When I first started homebrewing in my garage six years ago, I remember thinking that it was a lot like cooking in my kitchen. Brewing, just like cooking, is a matter of taking raw ingredients that have unique attributes and combining them. Both take a bit of art, a bit of science and a whole lot of cleaning! It’s no surprise then that I would join these hobbies into a new, wonderful outlet—cooking with craft beer.
Beer has many different properties that can be used in the kitchen. Dark, roasty beers lend themselves particularly well to desserts and meats, while paler beers tend to shine in seafood and chicken dishes. Every time I cook with craft beer, I’m inspired to try new recipes in both my kitchen and home brewery.
The recipes below are some of my favorites, as each utilizes a different flavor compound from the beer used. The stout gives the zucchini bread an even deeper chocolatey flavor; the smokiness of the porter soaks deep into the flavor of the pork shoulder; and the funky dark saison gives an added kick to the tartness of the sauerkraut in the salad.
Give these recipes a shot, or check out the CraftBeer.com recipe database for hundreds of options to bring craft beer to your dinner table.
Stone Smoked Porter Spicy Slow Cooked Pork Shoulder
This pork is spicy and smoky, slow cooked until it falls apart. It’s a delicious recipe, and the meat can be used for any number of dishes: tacos (as I’ve done below), in macaroni and cheese, on pizza, with eggs or just with vegetables and rice. This is sure to be a crowd pleaser, and takes slow cooking with beer to a whole new level. The smokiness of the porter and spices gives the tender meat an irresistible flavor.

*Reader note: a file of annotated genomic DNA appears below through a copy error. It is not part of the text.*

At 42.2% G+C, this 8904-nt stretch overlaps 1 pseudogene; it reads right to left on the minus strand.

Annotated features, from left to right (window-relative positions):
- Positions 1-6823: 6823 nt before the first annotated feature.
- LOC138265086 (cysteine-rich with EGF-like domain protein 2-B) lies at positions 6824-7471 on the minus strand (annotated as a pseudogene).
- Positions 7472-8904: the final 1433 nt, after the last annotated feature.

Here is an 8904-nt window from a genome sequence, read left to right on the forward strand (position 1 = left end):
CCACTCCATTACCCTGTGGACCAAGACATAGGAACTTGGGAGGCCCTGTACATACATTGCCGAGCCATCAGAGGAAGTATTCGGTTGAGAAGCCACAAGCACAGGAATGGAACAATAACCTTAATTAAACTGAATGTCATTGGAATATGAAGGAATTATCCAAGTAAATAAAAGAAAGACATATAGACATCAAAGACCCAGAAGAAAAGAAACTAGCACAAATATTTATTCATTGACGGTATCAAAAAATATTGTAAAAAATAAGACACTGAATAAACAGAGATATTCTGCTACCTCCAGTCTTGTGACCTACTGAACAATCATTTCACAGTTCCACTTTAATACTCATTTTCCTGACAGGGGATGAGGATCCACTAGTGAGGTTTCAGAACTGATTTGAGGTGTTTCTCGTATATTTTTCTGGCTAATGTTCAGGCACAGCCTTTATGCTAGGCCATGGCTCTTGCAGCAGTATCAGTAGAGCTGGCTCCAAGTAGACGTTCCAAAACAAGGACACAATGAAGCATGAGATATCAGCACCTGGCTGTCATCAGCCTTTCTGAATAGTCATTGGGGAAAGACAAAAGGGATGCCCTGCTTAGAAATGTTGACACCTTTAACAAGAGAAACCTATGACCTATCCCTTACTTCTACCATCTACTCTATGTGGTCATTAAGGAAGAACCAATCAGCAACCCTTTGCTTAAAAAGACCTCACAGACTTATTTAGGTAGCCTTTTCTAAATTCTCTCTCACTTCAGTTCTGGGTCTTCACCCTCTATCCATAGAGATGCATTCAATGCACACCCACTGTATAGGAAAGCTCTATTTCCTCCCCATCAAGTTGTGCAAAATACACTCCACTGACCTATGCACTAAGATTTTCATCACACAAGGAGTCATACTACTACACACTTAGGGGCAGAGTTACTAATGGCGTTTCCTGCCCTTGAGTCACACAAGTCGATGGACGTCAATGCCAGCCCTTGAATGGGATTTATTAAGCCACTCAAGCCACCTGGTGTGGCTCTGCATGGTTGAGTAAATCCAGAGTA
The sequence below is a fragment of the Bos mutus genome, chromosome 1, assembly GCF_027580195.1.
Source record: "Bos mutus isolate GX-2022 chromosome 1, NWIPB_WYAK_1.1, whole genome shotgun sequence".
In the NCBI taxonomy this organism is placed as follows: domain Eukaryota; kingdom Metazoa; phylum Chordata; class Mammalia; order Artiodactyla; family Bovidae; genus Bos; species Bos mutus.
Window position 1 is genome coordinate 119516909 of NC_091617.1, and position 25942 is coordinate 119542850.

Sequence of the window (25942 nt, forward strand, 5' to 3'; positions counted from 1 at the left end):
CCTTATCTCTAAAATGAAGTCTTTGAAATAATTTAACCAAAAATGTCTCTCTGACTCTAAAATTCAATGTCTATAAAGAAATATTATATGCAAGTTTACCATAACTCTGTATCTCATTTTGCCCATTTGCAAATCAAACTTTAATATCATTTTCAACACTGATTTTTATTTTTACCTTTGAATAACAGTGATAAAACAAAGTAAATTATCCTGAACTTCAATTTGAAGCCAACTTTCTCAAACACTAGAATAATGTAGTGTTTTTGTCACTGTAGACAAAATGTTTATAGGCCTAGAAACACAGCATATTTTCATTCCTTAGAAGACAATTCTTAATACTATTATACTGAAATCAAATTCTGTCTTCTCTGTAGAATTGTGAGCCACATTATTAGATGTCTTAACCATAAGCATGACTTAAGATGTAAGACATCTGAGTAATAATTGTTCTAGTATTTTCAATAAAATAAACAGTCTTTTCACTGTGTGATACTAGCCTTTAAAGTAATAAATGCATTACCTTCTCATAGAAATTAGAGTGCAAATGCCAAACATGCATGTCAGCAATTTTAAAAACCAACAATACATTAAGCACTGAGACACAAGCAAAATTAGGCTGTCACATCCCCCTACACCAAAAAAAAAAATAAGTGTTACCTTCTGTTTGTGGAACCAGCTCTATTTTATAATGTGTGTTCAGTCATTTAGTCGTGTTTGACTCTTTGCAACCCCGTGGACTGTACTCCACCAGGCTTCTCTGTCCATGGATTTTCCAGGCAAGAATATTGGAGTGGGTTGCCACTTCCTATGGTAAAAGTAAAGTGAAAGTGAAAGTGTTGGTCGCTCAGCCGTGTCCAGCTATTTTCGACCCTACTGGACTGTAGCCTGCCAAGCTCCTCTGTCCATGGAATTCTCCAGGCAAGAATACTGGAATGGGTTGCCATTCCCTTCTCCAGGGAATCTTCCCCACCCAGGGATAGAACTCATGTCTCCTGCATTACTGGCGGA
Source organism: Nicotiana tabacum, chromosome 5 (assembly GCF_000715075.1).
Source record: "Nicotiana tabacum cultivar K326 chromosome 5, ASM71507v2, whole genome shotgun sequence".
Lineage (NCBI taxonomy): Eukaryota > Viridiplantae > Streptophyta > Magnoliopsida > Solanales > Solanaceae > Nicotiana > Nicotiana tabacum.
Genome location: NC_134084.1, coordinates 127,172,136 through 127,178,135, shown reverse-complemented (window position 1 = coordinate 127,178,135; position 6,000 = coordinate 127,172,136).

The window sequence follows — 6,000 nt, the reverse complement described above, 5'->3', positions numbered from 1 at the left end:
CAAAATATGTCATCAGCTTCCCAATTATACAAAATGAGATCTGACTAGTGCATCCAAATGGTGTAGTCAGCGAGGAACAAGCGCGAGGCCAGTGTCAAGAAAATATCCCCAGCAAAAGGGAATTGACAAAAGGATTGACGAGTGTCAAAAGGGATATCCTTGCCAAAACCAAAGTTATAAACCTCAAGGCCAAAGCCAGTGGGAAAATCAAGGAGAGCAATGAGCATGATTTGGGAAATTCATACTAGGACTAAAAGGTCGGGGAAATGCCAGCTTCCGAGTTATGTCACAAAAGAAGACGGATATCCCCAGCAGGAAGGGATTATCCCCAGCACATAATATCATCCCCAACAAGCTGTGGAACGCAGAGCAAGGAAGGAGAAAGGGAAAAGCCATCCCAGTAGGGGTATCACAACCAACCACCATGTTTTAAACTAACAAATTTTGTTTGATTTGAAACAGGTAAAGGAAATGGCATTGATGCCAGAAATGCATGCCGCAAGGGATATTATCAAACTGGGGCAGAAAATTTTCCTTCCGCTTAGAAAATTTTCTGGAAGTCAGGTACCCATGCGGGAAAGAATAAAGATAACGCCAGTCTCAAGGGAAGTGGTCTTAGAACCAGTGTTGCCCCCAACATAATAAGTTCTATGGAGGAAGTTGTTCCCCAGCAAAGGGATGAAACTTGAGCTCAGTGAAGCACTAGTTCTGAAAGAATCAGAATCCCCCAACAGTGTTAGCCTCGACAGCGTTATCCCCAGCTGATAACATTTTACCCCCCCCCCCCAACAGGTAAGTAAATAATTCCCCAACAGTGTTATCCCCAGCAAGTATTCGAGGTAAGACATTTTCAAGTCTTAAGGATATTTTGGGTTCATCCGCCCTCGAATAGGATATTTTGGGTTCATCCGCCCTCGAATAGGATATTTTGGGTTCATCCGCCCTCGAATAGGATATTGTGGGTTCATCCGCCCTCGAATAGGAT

2 pounds pork shoulder, quartered and trimmed
16.9 oz bottle Stone Smoked Porter
1 Tbsp smoked black peppercorns
1 1/2 Tbsp salt
1 1/2 tsp fresh cilantro, chopped
1 tsp ground cayenne
1/2 tsp cumin
1/2 tsp oregano
1/2 tsp smoked paprika
1/2 tsp chilli powder
3 cloves garlic, chopped
1/2 white onion, chopped coarsely
2 Tbsp white sugar
2 Tbsp grape jelly
1 bay leaf
1/2 can (7 oz) chipotle peppers in adobo sauce
Mix all spices, salt and garlic in a bowl.
In another (large) bowl, combine Stone Smoked Porter, onions, sugar, grape jelly, bay leaf and chipotle peppers in adobo sauce. Mix well.
Take each of the four pieces of pork and lightly dust with spice mixture. Place in large bowl.
Place pork pieces in the beer/pepper mixture. Cover and refrigerate overnight.
Put the pork and all liquid into your slow cooker. Make sure all the meat is covered by liquid.
Cook slowly. Every slow cooker is a bit different; I cooked mine on high for 10 hours and it turned out perfectly. The pork should fall apart with a fork when finished.
Remove meat from the liquid, keeping all remaining spices in the liquid.
Pork Shoulder Tacos
Making tacos is one of my favorite ways to enjoy this pork. Below are my favorite additions to pork shoulder tacos, including a delicious Bam Noir-braised sauerkraut and veggie salad that can be added to the top.
Pork (recipe above)
Cooked white rice
Fresh salsa (to taste)
Corn or flour tortillas
Bam Noir-Braised Sauerkraut and Roasted Vegetable Salad (recipe below)
Bam Noir-Braised Sauerkraut and Vegetable Salad